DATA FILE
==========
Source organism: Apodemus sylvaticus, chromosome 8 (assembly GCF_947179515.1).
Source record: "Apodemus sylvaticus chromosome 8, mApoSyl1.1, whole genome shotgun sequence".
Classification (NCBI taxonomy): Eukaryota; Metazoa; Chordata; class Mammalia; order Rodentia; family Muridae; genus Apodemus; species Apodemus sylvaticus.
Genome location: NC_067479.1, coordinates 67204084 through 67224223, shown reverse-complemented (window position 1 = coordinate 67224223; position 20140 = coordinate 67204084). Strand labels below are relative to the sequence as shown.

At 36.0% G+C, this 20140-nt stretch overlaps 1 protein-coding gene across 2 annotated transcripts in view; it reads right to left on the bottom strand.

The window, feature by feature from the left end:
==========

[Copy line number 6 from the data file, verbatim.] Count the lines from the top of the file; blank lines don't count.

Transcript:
The window, feature by feature from the left end: